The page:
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Saturday, 3.30 p.m. | TIME ONLINE

No soccer this weekend. Maybe not soccer for a long time. Fortunately, the Internet is full of it. Many games are even available in full length. We have selected the eleven most beautiful of them. So that the soccer-free time doesn’t get too hard.

Borussia Mönchengladbach – Borussia Dortmund 12: 0

April 29, 1978, Düsseldorf Rheinstadion, 34th matchday

Maybe not for BVB fans. Still the highest victory in Bundesliga history. Before the last matchday of the 1977/78 season Gladbach was tied for second with the rival from Cologne, but both teams separated ten goals, actually impossible to catch up. Actually. The 1-0 fell in the first minute through Jupp Heynckes, the first of his five goals, and it continued happily. At the end it was 12: 0, no further goal would have fit on the scoreboard. Several BVB players refused to be substituted. For Gladbach it was just not enough for the title because Cologne also won his game 5-0. Dortmund coach Otto Rehhagel at that time had to live with the name Otto Torhagel for a while. Maybe that’s why he later became a defensive fetishist.

SpVgg Unterhaching – Bayer Leverkusen 2-0

May 20, 2000, Unterhaching Sports Park, matchday 34

In this game the myth “Vice Kusen” was born. Bayer Leverkusen had a three point lead over FC Bayern. A draw against the promoted from Unterhaching would have been enough for the first championship. Michael Ballack, however, grabbed a ball into his own goal, Markus Oberleitner got the 2-0 for the slightly better village club, who doesn’t know him? At the same time, Bayern won their home game against Bremen and won the championship again. Christoph Daum was cold, again. Leverkusen even managed to finish second in the league, cup and Champions League two years later. The vice triple.

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Hansa Rostock – Eintracht Frankfurt 2-1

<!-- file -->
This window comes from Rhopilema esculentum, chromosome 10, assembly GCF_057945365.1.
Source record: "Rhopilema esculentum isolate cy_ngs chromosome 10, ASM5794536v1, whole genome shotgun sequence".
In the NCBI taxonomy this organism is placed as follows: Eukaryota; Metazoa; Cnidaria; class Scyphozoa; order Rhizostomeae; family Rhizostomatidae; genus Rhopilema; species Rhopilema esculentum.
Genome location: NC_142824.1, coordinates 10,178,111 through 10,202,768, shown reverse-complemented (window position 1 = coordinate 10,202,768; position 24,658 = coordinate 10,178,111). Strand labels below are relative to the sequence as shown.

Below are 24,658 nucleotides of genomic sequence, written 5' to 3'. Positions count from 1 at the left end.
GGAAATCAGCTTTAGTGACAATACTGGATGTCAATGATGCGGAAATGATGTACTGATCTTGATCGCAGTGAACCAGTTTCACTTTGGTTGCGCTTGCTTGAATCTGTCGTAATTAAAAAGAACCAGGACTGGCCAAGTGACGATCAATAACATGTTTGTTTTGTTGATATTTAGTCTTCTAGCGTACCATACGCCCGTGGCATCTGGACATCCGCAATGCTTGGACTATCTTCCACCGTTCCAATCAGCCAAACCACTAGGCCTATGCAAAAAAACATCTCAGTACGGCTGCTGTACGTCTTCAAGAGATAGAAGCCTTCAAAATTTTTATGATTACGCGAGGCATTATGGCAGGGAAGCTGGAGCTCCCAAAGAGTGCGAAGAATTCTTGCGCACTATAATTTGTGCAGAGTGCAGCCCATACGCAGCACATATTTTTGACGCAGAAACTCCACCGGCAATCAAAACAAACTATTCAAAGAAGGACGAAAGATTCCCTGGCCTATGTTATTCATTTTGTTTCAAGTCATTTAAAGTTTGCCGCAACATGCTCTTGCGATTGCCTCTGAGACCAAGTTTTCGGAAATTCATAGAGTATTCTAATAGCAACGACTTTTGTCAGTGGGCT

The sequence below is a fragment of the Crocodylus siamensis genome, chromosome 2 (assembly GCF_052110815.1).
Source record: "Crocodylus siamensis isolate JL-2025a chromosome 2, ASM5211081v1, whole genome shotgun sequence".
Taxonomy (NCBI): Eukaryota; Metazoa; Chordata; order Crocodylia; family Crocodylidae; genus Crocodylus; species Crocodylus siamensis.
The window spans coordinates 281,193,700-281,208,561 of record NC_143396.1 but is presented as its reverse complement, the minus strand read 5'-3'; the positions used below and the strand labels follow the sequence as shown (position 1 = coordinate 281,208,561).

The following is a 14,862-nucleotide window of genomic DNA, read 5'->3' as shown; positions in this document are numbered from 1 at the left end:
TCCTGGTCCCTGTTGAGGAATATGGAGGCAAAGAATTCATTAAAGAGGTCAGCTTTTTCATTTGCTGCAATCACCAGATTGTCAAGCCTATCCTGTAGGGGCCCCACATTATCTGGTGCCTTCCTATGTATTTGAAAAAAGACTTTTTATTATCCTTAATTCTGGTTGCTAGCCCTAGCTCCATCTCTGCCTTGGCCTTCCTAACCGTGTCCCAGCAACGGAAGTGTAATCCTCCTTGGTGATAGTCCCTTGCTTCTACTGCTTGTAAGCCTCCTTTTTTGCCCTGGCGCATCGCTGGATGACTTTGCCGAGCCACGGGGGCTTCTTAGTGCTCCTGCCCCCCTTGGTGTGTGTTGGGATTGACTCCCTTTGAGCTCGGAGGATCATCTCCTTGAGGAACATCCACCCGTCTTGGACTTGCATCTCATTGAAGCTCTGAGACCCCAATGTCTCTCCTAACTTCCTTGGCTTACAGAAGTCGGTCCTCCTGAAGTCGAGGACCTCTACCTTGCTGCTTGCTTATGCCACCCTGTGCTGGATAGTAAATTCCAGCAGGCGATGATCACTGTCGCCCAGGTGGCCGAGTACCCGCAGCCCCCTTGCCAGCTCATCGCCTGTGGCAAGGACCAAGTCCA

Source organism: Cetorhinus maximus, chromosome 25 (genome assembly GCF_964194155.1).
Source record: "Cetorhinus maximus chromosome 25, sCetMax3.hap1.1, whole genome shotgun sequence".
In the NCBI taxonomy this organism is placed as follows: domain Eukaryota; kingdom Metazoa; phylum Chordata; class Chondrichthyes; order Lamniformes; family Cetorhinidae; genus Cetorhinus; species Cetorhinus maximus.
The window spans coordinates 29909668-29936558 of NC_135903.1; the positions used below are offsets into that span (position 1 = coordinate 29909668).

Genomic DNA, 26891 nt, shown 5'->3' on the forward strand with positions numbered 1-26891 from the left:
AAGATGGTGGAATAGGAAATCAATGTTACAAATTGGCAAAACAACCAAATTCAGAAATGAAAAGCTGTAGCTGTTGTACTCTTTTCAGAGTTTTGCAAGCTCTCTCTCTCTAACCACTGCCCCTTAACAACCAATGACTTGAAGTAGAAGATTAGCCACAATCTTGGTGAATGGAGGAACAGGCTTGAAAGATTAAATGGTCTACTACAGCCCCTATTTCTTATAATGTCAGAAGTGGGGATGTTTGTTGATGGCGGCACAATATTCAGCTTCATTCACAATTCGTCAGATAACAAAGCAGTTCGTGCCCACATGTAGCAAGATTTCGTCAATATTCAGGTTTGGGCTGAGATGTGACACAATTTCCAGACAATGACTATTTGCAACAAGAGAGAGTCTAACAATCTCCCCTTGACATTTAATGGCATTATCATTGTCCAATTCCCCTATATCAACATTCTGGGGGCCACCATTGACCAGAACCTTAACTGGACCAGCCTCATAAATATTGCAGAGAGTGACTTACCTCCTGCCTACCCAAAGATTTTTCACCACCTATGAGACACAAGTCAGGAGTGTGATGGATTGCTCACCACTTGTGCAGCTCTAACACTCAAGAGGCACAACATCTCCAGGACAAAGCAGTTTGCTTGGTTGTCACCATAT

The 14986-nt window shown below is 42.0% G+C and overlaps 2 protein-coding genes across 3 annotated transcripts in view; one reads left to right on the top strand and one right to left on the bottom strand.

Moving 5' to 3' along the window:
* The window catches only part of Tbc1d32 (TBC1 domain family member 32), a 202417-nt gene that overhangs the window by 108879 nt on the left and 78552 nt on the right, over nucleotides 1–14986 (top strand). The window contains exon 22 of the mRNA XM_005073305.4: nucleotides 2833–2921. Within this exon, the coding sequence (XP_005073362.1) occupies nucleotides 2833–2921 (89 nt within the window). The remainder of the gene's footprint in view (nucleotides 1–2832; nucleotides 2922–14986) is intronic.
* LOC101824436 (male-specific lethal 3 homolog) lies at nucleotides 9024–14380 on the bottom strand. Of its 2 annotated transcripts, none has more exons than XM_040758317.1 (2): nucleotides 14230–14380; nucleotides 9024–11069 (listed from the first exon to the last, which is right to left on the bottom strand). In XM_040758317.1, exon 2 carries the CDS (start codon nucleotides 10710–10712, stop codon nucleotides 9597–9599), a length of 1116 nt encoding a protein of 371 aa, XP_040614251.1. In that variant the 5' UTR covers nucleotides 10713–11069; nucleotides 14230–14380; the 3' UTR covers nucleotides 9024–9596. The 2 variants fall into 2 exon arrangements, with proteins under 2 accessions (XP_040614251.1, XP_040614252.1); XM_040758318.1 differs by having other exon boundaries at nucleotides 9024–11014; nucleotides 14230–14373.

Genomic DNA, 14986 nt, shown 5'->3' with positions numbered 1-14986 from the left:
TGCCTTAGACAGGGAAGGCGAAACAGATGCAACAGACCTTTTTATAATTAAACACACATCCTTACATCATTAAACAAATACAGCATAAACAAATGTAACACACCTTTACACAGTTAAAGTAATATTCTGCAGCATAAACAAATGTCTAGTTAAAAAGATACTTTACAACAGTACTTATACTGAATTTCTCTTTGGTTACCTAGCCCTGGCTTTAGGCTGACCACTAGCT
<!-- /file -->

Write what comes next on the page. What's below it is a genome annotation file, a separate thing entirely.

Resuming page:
May 16, 1992, Rostock Baltic Stadium, 34th matchday

Alfons Berg. This name is enough to get an entire city upset. Alfons Berg was the referee in the last season game of this so gifted Frankfurt team around Uwe Bein and Anthony Yeboah. It was 1: 1, Eintracht needed a win for the first Bundesliga championship in club history when Ralf Weber was fouled in the Rostock penalty area. Everyone saw that in the stadium, except Alfons Berg. After the game, Berg was shown the scene on TV and he said: “Yes, I should have whistled, it was a clear penalty, I feel sorry for the harmony.” That didn’t help the Frankfurters either. The Rostock trauma was born. Stuttgart became champion. Eintracht never came as close to the championship as it did that day.

FC Schalke 04 – Energie Cottbus 3: 0

April 13, 2003, Arena AufSchalke, matchday 28

Nothing special, a normal Bundesliga game. And maybe that’s why it is so suitable for this collection, because normality is what you sometimes need. Long live normality! Long live: Frank Rost, Tomasz Hajto, Nico van Kerckhoven, Tomasz Wałdoch, Jörg Böhme, Sven Kmetsch, Sérgio da Silva Pinto, Gustavo Varela, Victor Agali, Emile Mpenza, André Lenz, Vragel da Silva, Gregg Berhalter, Marco Gebhardt, Moussa Latoundji, Zsolt Lőw, Laurențiu-Aurelian Reghecampf, Timo Rost, Silvio Schröter, Marko Topić and Robert Vágner.

Bayer Uerdingen – Dynamo Dresden 7: 3

March 19, 1986, Grotenburg in Krefeld, European Cup Winners’ Cup, quarter-final second leg

It doesn’t just have to be Bundesliga, other football competitions also had dramatic games. For example, Dynamo won the first leg of this east-west duel 2-0. And at the latest after the 3-1 half-time lead, not only the Dresdeners were sure that not much would happen that evening. Even many Uerdingen fans had already left the stadium. But then Wolfgang Funkel and colleagues came and turned the game into a game that went down in history as the “miracle of the Grotenburg”. Five goals in just over 30 minutes, Uerdingen made it to the semi-finals. A game with consequences, by the way: Dresden’s left wing Frank Lippmann used the trip to flee to the west. That is also why Dresden coach Klaus Sammer was later released from his duties.

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England 1-3 Germany

April 29, 1972, Wembley in London, European Championship quarter-finals

The first victory of a German national team in England. Perhaps a DFB team has never been so good again Soccer played. It was mainly Günter Netzer’s game, 99 ball actions, 64 successful passes. The London correspondent for the FAZ, Karl Heinz Bohrer, coined the phrase for this game: “Netzer came from the depth of the room.” The goals in the Wembley Stadium were made by Uli Hoeneß, Günter Netzer and Gerd Müller. Later the eleven also became European champion, two years later even world champion.


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